Starting an art collection is often looked at as a daunting endeavor reserved for the few. asked some of Italy’s most daring art collectors to tell us about their experience in the world of art, an exciting universe which offers both intellectual and emotional rewards. Be inspired!

Ernesto Esposito is a great shoe designer, known worldwide for his beautiful creations. He is also a big Contemporary Art collector. He started his collection in the Seventies, when he fell in love with a piece by Andy Warhol. Since that day, he continued buying art according to his very personal taste and idiosyncrasies. Today, all of his works coexist in a kaleidoscopic mix of classic Contemporary artworks by Cy Twombly and Damien Hirst with paintings by emerging artists such as Sam Falls. However, his craving for art is still very strong…

  • When did you start your collection? Do you remember the first artwork you bought?
  • I began collecting when I was 20, during the fabulous Seventies. The first work I bought was a silk-screen painting by Andy Warhol, “The Electric Chair”. Legendary Neapolitan gallerist Lucio Amelio allowed me to pay by installments. At the time, 30,000 liras every month was a big sum for me!
  • How do you choose the works you purchase for your collection? Do you follow any rules or are you guided by your instinctive feelings?
  • I can’t refrain from buying the art I like. It gives me such a rush. It is a real ‘possessive’ instinct which is only restrained by the fact that one has to be able to afford it.
  • What are the Contemporary art fairs you try not to miss? What other artistic places do you like spending time in?
  • I love London’s Frieze because it allows you to spend some days between the fair, auctions and gallery shopping. I am also fascinated by Artissima in Turin, which is perfectly organized and has great exhibition spaces. I am very bored by museums and don’t like big retrospectives or shows. When I decide to go to a museum, I choose classic ones such as the Louvre in Paris or the Tate in London.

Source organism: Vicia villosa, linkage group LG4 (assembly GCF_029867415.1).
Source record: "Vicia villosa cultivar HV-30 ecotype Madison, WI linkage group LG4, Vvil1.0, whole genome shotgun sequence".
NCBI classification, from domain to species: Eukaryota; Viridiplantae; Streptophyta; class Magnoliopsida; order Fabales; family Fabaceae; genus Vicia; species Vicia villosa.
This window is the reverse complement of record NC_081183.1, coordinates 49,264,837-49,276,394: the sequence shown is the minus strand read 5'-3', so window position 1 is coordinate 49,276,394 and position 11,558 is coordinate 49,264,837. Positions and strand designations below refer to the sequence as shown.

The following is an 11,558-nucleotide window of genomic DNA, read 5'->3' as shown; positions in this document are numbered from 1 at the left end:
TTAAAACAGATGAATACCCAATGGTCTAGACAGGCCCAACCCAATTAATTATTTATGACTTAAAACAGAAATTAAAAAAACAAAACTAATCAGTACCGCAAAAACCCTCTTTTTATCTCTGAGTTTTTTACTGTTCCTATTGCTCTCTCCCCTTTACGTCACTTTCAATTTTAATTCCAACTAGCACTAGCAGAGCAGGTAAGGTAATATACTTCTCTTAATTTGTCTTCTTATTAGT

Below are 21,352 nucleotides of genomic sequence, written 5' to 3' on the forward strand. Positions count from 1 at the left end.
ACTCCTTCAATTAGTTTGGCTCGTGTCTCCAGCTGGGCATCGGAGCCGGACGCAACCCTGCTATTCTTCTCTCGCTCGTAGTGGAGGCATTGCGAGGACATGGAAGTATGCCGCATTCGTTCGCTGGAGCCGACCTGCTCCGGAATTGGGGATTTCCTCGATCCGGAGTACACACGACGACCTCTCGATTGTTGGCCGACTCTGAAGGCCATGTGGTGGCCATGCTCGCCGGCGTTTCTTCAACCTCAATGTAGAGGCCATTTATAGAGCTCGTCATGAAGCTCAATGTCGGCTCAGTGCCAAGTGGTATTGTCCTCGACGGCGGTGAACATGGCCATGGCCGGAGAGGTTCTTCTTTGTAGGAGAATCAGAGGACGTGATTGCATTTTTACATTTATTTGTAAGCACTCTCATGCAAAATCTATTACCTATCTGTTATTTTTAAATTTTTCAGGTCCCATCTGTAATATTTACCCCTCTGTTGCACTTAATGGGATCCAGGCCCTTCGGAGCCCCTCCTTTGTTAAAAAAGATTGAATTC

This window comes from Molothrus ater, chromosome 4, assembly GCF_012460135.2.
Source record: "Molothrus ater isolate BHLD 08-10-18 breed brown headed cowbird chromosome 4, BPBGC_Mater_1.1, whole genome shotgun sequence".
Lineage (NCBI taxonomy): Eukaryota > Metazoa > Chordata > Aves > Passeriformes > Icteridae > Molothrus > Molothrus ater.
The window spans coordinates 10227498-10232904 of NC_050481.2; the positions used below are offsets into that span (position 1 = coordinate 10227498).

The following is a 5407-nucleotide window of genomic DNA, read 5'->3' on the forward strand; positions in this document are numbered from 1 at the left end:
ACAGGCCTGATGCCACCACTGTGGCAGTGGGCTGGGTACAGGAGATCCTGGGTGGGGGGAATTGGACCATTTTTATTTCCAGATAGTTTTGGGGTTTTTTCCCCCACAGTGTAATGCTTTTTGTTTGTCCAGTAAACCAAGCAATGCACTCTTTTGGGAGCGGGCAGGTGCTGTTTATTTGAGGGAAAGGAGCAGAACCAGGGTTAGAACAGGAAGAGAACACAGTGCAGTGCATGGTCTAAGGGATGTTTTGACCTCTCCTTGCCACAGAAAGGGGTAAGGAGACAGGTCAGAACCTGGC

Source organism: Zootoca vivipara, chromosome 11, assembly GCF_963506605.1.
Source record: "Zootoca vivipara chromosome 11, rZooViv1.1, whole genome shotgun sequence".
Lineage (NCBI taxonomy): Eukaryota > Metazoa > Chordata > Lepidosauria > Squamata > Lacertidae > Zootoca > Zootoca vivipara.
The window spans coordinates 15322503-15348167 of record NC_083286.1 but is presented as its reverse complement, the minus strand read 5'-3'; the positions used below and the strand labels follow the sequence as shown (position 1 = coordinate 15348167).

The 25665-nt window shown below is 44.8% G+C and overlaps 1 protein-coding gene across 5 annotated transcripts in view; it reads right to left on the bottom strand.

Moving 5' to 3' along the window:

• Which work is still missing in your collection?
  • Steven Shearer’s portrait of a red haired woman looking sideways. I can’t find it anywhere!
  • Do you have a favorite piece in your collection?
  • The favorite piece is always the last one you buy. Just like a newborn baby in a family.
  • How do people become collectors ? What advice would you give to people who wish to start collecting? Which artists do you consider interesting for young collectors to keep an eye on?
  • The main problem with collecting today is that many people become collectors with the same attitude of those who, in the past, played tennis just because it was cool. I often hear people talking about how hard it is to get a painting by this or that artist. Instead, I’d like to hear about the emotion of getting a painting you like. There are many interesting artists at the moment, but do you think it is correct that a Dan Colen of three years ago costs more than a historic Baselitz? I don’t, although I do like Colen. To discover artists of the moment, just skim through the first ten pages of morning auction catalogs, the ones that offer works with apparently affordable prices (although at this point you’re already late!). They usually reach record prices, and those artists become the new stars. You can’t not own them, otherwise you end up feeling stupid. Or is it the other way around?